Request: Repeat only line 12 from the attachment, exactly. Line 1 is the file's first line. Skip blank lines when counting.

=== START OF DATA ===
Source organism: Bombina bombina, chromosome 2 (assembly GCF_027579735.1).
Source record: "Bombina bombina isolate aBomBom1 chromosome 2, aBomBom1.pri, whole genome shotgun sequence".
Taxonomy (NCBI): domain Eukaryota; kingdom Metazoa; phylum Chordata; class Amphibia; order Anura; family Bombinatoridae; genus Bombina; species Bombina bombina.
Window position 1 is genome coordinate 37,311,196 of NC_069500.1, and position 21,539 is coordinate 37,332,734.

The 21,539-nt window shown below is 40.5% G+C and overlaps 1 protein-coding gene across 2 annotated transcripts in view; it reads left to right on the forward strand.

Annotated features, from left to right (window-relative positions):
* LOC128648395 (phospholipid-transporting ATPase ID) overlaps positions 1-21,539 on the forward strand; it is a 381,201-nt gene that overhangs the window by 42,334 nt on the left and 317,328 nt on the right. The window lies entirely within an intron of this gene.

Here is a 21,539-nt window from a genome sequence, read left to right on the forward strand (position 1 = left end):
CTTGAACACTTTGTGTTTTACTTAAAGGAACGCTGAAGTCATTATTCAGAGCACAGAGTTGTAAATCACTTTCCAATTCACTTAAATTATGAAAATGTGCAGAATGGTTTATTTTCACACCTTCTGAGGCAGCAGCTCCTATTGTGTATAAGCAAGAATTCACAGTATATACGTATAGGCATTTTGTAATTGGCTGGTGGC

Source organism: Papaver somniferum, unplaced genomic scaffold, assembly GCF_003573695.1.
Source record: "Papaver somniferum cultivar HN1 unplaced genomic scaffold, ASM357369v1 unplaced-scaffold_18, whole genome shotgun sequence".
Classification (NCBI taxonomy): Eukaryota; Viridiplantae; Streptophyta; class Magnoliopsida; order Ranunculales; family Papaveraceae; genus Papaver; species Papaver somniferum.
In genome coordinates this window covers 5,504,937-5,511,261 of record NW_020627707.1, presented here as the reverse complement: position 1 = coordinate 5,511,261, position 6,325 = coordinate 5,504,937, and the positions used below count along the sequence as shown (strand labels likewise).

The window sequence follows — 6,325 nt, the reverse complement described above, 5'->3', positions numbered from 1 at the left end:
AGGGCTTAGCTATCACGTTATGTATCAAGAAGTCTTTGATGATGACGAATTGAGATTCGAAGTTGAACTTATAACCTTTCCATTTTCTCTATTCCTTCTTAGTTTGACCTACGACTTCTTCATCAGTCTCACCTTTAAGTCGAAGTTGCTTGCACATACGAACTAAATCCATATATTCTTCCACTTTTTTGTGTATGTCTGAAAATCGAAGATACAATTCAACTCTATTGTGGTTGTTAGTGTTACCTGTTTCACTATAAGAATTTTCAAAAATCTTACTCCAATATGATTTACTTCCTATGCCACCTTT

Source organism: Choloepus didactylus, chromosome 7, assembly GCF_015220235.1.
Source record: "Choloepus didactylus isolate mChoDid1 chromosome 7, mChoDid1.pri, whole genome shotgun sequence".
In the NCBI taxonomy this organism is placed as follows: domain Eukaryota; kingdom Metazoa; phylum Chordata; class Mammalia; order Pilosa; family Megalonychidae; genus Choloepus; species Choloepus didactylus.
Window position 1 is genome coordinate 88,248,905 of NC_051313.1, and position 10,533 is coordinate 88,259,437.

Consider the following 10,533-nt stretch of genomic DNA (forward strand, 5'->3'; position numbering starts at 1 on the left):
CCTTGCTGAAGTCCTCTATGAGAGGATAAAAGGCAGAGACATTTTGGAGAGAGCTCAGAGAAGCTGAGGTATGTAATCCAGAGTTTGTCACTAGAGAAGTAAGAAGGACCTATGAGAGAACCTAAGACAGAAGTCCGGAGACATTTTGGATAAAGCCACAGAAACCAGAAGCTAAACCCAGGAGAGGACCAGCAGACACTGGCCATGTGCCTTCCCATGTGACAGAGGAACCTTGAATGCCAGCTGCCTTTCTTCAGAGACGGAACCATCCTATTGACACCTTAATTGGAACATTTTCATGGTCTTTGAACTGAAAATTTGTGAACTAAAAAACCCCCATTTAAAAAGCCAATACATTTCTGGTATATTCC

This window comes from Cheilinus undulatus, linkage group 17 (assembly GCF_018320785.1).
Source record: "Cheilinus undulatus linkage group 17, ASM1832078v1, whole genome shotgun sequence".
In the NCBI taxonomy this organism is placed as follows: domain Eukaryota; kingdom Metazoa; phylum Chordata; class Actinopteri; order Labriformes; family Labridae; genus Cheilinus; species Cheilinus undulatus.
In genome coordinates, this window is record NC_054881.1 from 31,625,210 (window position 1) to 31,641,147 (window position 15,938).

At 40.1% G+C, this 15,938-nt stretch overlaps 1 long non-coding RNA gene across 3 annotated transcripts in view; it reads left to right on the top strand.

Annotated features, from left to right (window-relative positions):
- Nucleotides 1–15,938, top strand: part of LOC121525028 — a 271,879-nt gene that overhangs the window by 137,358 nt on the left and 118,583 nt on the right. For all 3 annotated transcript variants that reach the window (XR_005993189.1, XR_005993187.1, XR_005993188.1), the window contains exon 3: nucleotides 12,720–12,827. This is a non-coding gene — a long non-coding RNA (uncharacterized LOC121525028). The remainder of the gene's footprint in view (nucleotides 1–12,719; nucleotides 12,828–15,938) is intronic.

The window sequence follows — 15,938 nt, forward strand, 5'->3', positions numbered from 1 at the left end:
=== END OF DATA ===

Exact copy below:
Classification (NCBI taxonomy): Eukaryota; Viridiplantae; Streptophyta; class Magnoliopsida; order Ranunculales; family Papaveraceae; genus Papaver; species Papaver somniferum.